It Doesn't Pay to Play with 911

Testifying on the phone can come back to bite you


Every jerk in the 'jects and every twit in the
 trailers knows you can call the cops to settle scores. Just dial 911 and say you've been raped/assaulted/robbed or that your wife/husband/fuckbuddy is beating, scaring, threatening you, etc. The cops don't mind being played because they win by busting people. Arrests keep the jail full and the Palace of Justice humming with hearings. They enable every elected official, whether right-wing freakazoid or liberal squish, to add "crime buster" to their bumper stickers before election day.

Recently, the realization has spread through the Land of the Low that you can testify to 911 and put your version of events into the official record. If something grisly goes down, the 911 call will make its way to radio and TV stations and into court. Best yet, with 911, you can have your say without being quizzed by cops, who ask questions rapid-fire in a confusing manner and have a habit of saying, "Do you know that lying to a law enforcement officer is a felony?" If matters go to court, your 911 statement can't be cross-examined under oath by annoyingly articulate state attorneys.

Playing cops and prosecutors via 911, like staging a crime scene, is a high-risk game. First, you can contradict yourself. Later, after you've had advice of counsel, you might find it advisable to say something different, but it will be too late. You're already on the record. When peeved about perjury, judges can sentence you to a year of busting up lime rock to plant vegetables or cutting grass with scissors along state highways.

Second, if you really get jammed up on the witness stand, you might find it difficult to assert your Fifth Amendment right against self-incrimination. A prosecutor will say, "Your honor, the defendant has already spoken on this matter!"

Lest you forget, those 911 operators —courteous, kind, obedient, cheerful, thrifty, brave, clean and reverent — work for the cops! If you talk too long and too convolutedly into their digital recorders, they will begin, oh-so-politely, to interrogate you. They know, and you don't, certain key words that trigger an indirect confession.

Let's say you shoot someone in your home. You call 911 and declare, "It was self-defense!" The 911 operator, following dispatch of the police, will ask you questions. "Did you know him?" If you say you did, that person may be ruled lawfully present and your self-defense claim may have just flown out the window. They will certainly ask, step by step, what happened. They may interject little questions like, "After the first shot, did you run after him?" If you say "yes," you've just blown your other defense because, when you're chasing someone and holding a gun, you're not, by definition, standing your ground.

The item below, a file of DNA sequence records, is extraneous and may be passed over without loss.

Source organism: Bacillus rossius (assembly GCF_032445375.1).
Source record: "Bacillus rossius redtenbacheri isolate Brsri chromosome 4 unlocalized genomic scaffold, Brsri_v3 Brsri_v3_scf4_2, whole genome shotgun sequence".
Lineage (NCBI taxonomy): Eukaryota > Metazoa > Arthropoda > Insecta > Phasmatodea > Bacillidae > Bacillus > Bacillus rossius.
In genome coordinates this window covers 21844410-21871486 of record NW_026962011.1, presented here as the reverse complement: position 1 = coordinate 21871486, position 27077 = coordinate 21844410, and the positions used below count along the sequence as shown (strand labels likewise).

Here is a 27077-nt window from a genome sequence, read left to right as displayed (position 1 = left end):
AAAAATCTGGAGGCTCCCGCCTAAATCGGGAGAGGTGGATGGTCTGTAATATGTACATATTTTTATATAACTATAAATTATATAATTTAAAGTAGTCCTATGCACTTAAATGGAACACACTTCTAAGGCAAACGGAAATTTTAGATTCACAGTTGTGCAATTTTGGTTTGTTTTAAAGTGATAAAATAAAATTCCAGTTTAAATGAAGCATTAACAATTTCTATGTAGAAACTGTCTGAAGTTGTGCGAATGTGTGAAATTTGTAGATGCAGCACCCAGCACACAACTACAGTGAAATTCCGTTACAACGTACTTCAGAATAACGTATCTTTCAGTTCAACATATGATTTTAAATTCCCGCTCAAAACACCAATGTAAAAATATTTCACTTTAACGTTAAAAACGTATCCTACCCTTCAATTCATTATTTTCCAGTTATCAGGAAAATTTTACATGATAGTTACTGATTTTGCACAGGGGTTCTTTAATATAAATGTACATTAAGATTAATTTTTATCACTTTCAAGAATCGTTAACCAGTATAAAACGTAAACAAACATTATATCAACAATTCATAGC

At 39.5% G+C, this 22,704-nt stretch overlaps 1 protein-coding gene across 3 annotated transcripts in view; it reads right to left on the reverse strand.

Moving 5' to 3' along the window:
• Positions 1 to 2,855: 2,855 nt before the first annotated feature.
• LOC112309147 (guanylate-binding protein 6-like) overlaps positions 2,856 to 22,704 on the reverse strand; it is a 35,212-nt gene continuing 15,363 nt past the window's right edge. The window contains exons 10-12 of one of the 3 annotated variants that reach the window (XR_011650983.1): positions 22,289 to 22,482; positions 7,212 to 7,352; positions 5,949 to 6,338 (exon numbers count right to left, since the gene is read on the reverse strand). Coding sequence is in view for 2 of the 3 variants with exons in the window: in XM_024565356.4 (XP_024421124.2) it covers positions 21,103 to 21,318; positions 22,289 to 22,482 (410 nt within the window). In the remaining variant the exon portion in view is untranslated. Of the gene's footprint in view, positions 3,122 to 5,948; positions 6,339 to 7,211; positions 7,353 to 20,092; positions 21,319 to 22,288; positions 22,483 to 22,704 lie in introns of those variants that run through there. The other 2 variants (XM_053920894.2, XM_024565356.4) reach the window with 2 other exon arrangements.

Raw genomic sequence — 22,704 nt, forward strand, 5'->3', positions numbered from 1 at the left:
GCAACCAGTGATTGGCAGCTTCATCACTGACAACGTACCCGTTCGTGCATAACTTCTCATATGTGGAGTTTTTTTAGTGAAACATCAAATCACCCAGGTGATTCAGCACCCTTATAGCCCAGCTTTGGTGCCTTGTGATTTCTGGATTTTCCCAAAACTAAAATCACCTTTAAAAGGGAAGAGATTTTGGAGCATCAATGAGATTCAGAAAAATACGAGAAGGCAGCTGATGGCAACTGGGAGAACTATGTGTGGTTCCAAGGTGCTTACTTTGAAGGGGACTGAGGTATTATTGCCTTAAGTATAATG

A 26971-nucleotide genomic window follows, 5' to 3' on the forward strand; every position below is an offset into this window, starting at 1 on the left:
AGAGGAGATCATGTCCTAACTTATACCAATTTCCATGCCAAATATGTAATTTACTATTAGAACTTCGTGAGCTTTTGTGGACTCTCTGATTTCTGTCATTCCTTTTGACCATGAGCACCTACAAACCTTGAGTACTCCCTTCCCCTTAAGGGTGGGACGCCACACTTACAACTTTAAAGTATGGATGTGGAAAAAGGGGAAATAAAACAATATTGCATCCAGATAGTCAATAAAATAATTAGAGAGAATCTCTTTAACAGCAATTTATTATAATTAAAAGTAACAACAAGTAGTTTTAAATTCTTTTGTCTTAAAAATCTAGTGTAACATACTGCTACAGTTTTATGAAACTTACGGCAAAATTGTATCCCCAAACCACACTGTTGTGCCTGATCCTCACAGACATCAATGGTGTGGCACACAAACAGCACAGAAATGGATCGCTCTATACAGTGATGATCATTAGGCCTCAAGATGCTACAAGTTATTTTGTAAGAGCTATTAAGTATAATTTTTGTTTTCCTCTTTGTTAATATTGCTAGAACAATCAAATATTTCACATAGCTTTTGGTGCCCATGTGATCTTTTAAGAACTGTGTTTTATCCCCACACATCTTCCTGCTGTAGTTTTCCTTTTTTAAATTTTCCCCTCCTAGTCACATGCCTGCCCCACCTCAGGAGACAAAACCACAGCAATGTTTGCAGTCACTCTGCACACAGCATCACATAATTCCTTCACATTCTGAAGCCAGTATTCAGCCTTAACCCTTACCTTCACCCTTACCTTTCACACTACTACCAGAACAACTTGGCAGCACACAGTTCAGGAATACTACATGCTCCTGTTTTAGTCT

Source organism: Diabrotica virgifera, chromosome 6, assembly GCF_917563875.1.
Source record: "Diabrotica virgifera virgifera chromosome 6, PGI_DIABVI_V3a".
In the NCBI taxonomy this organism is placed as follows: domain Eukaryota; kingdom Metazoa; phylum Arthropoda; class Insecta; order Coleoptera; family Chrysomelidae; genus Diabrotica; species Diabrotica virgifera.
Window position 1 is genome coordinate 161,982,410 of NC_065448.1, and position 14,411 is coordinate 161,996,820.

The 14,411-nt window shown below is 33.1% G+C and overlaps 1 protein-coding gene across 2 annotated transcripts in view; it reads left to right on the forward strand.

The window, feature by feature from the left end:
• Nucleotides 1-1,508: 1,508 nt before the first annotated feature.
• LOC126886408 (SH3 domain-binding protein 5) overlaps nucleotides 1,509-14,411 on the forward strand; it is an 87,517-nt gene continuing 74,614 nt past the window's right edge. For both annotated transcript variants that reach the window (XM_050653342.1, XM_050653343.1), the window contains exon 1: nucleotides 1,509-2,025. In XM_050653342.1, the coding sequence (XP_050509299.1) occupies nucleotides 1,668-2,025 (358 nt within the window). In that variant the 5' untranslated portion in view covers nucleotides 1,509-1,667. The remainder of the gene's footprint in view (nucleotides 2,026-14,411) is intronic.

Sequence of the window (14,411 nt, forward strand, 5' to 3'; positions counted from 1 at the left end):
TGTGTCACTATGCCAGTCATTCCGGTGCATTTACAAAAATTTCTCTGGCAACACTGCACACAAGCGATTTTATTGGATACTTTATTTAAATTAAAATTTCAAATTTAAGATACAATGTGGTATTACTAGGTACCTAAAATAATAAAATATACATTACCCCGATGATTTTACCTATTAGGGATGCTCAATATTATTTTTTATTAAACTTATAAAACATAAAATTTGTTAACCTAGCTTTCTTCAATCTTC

The idea of testifying to 911 recently occurred to George Zimmerman during his latest scrum with his latest ladylove. Who hit whom isn't clear, since it is Zimmerman's unique charm to make women eager to jump in bed with him, then equally eager to smash crockery and break furniture. What is indisputable is that, while his girlfriend was raging to 911 on her cellphone, Zimmerman was too obviously testifying to 911 on his.

It didn't go well. All he could think to say was, "I didn't do anything." When the operator asked what he meant, he wouldn't elaborate. When cops banged on the doors and windows, he stayed on the phone. The dispatcher asked him, several times, to "talk to the police officer." When he kept talking to 911, he appeared to be hiding something.

Not good.

Nattering to 911 can cause other problems. Two years ago, I was on my bicycle peddling Downtown from my thinking emporium high atop Police Zone 1 when I came upon a dead body. Actually, it was a car perforated with several hundred holes created by the 7.62x39 mm, full-metal-jacket ammo that's popular on my block because it can whiz through sheet metal with enough juice left to kill all within.

The trunk was oozing protoplasm, and the spice of decomp was in the air. As a dutiful citizen, I dialed the number and gave the operator the vehicle location and description. I did not, however, give them my name and address. (My cellphone is an untraceable Walmart burner with no GPS.)

The reason was simple. The victim had been blasted somewhere else and the car towed into place as a warning. Had I identified myself on the 911 call, I might have been asked to make a statement or to testify at trial, though I had nothing material to say.

That's a risk. In my neighborhood, rats, especially the two-legged variety, get shot. The local dope bosses and I have a live-and-let-live arrangement that works. I stay out of their business; their bullets stay out of my head.

So, gang, when calling 911, do so only because you need help. Be brief, then hang up. If you play the cops, or get played, it can cause jail-type and morgue-type problems,

In Crime City.

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